Rant & Rave
SANTA Claus was real. He ate the cookies and drank the milk, even wrote notes to me on the napkin. The notes where no vague, "Hey how ya doing? Merry Christmas, The Man with one red suit." They were personal, detailed and funny.
Santa Claus bears
more than gifts
Now, being no sucker for fast ones, I did some investigating to make sure this was no imposter. I compared the wrapping paper of the presents from him to the ones that my parents gave me. They were different. I scrutinized the handwriting on the note, down to the way "K" was written, finding nothing implicating Mom or Dad.
I didn't always get the things that I had asked for (Cabbage Patch PJ's were no substitute for a room-cleaning robot) but I figured there were just certain items that were too extraordinary, even for Santa. So, with all that taken into account, I became a Believer, a Defender of the Jolly one, until the age of 14.
What's a weirdo?This is the age my Mom began to worry. The stage of believing in Santa had not passed me when it should have (about 10 years prior). "Did I really do such an awesome job with this faking Santa bit?" she must have thought to herself. It wasn't necessarily the over-stimulated imagination that frightened her into strategically revealing the truth to me; it was the abnormality of it all.
It was disturbing, the image of a teen-ager still believing that there was some pudgy guy flying around the world with cool toys and free beverages.
For a while, after I realized the truth, I thought the same thing and was embarrassed by how gullible I had been. To be taken in with blue wrapping paper, slanted hand writing, and missing oatmeal cookies was humiliating, a stab at the pride I had in my intelligence. It took me some time to look forward fully to Christmas again, and eventually, I decided to repress the "Santa Years" for a while.
Magic TricksA while lasted five years, until recently, when I reopened that period in my life, coming to a different conclusion. Certainly, I had had a strong belief in Santa, to the point that I defended him in school.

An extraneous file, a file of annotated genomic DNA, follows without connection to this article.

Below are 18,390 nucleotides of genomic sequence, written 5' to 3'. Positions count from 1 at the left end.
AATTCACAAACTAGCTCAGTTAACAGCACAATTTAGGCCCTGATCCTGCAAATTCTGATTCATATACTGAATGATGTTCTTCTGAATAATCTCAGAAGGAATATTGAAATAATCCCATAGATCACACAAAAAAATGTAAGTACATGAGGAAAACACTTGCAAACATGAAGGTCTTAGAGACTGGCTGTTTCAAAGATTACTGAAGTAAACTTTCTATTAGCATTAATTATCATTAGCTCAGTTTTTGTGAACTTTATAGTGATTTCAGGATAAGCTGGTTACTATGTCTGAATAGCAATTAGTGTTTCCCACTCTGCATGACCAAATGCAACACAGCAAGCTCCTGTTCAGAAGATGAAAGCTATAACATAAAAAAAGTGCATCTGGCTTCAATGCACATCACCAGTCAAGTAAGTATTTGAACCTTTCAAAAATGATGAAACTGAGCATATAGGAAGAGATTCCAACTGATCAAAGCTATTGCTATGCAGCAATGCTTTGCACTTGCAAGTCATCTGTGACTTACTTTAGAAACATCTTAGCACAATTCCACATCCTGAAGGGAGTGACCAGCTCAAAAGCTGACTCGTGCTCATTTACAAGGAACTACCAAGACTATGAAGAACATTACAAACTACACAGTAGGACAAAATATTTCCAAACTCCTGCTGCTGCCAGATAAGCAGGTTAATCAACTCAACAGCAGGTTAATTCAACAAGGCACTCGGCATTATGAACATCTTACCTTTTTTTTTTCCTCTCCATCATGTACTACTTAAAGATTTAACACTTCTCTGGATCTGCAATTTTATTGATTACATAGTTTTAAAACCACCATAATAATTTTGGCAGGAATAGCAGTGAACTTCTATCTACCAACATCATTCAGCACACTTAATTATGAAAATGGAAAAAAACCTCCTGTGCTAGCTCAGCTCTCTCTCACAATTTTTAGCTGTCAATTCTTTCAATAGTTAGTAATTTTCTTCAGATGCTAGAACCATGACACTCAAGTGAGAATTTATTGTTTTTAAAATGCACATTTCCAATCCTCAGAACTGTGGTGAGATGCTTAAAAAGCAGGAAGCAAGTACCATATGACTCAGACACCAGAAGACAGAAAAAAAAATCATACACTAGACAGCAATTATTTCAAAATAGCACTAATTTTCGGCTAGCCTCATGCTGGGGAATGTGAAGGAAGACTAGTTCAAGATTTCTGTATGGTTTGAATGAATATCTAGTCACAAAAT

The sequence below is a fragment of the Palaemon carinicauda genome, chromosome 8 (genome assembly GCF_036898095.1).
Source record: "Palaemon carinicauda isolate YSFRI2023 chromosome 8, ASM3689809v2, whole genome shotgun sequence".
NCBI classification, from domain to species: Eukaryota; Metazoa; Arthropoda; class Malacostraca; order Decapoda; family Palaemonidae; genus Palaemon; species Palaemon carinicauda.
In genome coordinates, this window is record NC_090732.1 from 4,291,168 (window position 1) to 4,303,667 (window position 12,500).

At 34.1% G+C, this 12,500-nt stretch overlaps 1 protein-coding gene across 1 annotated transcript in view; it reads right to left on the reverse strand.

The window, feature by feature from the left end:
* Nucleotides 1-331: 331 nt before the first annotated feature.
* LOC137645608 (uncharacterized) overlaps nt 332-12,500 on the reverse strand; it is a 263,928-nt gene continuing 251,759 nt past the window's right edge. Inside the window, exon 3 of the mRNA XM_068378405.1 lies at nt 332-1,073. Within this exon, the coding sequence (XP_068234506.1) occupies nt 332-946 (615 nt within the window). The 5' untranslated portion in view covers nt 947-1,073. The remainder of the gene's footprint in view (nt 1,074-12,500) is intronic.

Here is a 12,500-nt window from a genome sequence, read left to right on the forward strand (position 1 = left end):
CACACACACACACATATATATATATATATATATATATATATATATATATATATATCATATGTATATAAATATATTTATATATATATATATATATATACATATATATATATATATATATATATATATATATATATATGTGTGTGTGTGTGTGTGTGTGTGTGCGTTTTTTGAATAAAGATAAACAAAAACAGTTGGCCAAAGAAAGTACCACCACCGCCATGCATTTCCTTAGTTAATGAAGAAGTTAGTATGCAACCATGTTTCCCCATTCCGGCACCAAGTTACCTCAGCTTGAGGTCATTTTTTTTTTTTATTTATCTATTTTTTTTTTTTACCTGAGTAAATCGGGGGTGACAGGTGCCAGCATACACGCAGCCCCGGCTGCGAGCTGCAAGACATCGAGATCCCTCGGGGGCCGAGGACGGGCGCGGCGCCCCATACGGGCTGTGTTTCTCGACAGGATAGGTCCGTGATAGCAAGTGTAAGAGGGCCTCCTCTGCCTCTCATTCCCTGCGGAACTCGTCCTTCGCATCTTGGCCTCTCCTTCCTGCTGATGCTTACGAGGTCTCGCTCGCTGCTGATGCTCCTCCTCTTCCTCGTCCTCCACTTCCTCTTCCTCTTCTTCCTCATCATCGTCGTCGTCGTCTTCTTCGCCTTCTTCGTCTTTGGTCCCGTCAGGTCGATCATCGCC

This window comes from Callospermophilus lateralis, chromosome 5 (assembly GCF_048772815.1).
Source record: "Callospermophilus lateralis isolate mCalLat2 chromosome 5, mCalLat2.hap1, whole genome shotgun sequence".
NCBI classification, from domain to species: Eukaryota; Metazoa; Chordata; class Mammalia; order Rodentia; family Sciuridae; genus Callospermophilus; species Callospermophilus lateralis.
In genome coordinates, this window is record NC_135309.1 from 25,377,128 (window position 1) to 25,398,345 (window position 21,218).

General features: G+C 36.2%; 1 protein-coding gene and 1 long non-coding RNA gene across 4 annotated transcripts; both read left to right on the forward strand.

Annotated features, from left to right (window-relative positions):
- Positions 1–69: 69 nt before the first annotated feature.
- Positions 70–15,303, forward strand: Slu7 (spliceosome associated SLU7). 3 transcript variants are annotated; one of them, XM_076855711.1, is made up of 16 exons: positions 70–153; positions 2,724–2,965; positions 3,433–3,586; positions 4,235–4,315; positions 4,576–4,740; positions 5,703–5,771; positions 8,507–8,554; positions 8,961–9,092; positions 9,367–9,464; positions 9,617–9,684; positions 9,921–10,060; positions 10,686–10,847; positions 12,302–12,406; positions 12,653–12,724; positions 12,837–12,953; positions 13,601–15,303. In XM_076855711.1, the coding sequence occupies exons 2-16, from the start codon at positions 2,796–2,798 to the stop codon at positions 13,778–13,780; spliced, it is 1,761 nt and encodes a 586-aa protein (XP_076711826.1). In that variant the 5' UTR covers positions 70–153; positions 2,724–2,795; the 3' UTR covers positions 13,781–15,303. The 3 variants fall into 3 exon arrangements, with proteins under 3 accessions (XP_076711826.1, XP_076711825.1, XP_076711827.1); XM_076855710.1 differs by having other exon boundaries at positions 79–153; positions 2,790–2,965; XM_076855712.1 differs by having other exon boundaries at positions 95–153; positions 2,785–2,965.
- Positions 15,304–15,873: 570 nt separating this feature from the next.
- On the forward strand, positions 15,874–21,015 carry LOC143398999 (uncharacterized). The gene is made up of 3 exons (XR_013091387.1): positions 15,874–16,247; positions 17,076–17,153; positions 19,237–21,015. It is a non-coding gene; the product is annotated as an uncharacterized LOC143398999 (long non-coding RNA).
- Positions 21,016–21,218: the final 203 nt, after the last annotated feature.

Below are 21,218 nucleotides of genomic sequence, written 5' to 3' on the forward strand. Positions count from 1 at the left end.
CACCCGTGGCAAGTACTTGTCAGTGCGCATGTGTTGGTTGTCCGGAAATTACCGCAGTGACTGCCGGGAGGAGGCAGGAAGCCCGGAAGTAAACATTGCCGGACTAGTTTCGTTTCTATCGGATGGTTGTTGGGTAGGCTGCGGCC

But the belief that I carried with me wasn't really one that centered on Santa himself. The faith I carried was directed at the magic of it all, at something that sounded impossible because it was too good to be real. I had convictions, and still do, that although situations and ideas may sound mythical, who is to say that they don't exist in the minds of the people who live and think them.
Something relating to this concept is love, an adult complexity that involves a bunch of emotions and connections. A person cannot worship love in a physical form, clad in Adidas work out pants and a turtleneck. There are people that swear on its power yet can't describe where the power comes from. We can all agree that if you take a moment to think about all that love means to life, it seems huge and impossible.
Long live SantaFourteen was too old for fairy tales, too long to not understand what could and couldn't happen in reality. What age is too old to keep believing in things that exist because they are trusted? 73? 42? Nine?
How about never? Never is an appropriate time, for that is when all dreams end and all goals are abandoned. That is when we can live without believing in the improbable and thrive on only the touchable. That is the place where we say good bye to Santa Claus.
Kimberly Lum is junior at New York University
and '97 graduate of Castle High School.
Rant & Rave is a Tuesday Star-Bulletin feature
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